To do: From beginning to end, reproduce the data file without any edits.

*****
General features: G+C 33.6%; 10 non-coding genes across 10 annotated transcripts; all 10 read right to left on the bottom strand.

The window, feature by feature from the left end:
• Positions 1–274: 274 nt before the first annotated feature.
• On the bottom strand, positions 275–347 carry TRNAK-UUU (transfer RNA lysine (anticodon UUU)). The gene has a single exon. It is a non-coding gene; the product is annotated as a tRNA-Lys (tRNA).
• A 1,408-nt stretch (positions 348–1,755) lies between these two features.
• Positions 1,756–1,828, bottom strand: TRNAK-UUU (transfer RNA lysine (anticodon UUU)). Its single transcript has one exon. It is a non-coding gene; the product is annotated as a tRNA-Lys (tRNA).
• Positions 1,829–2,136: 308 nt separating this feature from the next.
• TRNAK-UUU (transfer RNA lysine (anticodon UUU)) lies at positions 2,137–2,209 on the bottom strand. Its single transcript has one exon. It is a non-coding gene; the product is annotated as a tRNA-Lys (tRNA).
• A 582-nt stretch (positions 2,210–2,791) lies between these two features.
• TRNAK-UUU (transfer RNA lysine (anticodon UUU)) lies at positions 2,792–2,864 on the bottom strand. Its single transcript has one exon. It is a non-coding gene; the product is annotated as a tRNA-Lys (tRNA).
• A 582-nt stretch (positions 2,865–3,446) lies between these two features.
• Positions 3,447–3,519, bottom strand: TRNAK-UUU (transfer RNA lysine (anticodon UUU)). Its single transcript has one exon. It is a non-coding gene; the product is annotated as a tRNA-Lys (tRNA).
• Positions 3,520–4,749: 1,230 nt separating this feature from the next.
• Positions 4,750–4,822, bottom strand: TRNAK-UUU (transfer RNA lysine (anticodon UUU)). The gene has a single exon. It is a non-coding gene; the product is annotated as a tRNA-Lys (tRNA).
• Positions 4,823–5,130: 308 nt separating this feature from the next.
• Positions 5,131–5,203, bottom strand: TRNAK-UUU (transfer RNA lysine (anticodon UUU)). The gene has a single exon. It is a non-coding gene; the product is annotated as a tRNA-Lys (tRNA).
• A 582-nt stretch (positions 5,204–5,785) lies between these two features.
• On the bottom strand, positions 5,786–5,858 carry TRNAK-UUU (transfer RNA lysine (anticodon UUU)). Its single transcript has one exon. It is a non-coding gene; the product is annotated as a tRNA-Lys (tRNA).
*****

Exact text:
General features: G+C 33.6%; 10 non-coding genes across 10 annotated transcripts; all 10 read right to left on the bottom strand.

The window, feature by feature from the left end:
• Positions 1–274: 274 nt before the first annotated feature.
• On the bottom strand, positions 275–347 carry TRNAK-UUU (transfer RNA lysine (anticodon UUU)). The gene has a single exon. It is a non-coding gene; the product is annotated as a tRNA-Lys (tRNA).
• A 1,408-nt stretch (positions 348–1,755) lies between these two features.
• Positions 1,756–1,828, bottom strand: TRNAK-UUU (transfer RNA lysine (anticodon UUU)). Its single transcript has one exon. It is a non-coding gene; the product is annotated as a tRNA-Lys (tRNA).
• Positions 1,829–2,136: 308 nt separating this feature from the next.
• TRNAK-UUU (transfer RNA lysine (anticodon UUU)) lies at positions 2,137–2,209 on the bottom strand. Its single transcript has one exon. It is a non-coding gene; the product is annotated as a tRNA-Lys (tRNA).
• A 582-nt stretch (positions 2,210–2,791) lies between these two features.
• TRNAK-UUU (transfer RNA lysine (anticodon UUU)) lies at positions 2,792–2,864 on the bottom strand. Its single transcript has one exon. It is a non-coding gene; the product is annotated as a tRNA-Lys (tRNA).
• A 582-nt stretch (positions 2,865–3,446) lies between these two features.
• Positions 3,447–3,519, bottom strand: TRNAK-UUU (transfer RNA lysine (anticodon UUU)). Its single transcript has one exon. It is a non-coding gene; the product is annotated as a tRNA-Lys (tRNA).
• Positions 3,520–4,749: 1,230 nt separating this feature from the next.
• Positions 4,750–4,822, bottom strand: TRNAK-UUU (transfer RNA lysine (anticodon UUU)). The gene has a single exon. It is a non-coding gene; the product is annotated as a tRNA-Lys (tRNA).
• Positions 4,823–5,130: 308 nt separating this feature from the next.
• Positions 5,131–5,203, bottom strand: TRNAK-UUU (transfer RNA lysine (anticodon UUU)). The gene has a single exon. It is a non-coding gene; the product is annotated as a tRNA-Lys (tRNA).
• A 582-nt stretch (positions 5,204–5,785) lies between these two features.
• On the bottom strand, positions 5,786–5,858 carry TRNAK-UUU (transfer RNA lysine (anticodon UUU)). Its single transcript has one exon. It is a non-coding gene; the product is annotated as a tRNA-Lys (tRNA).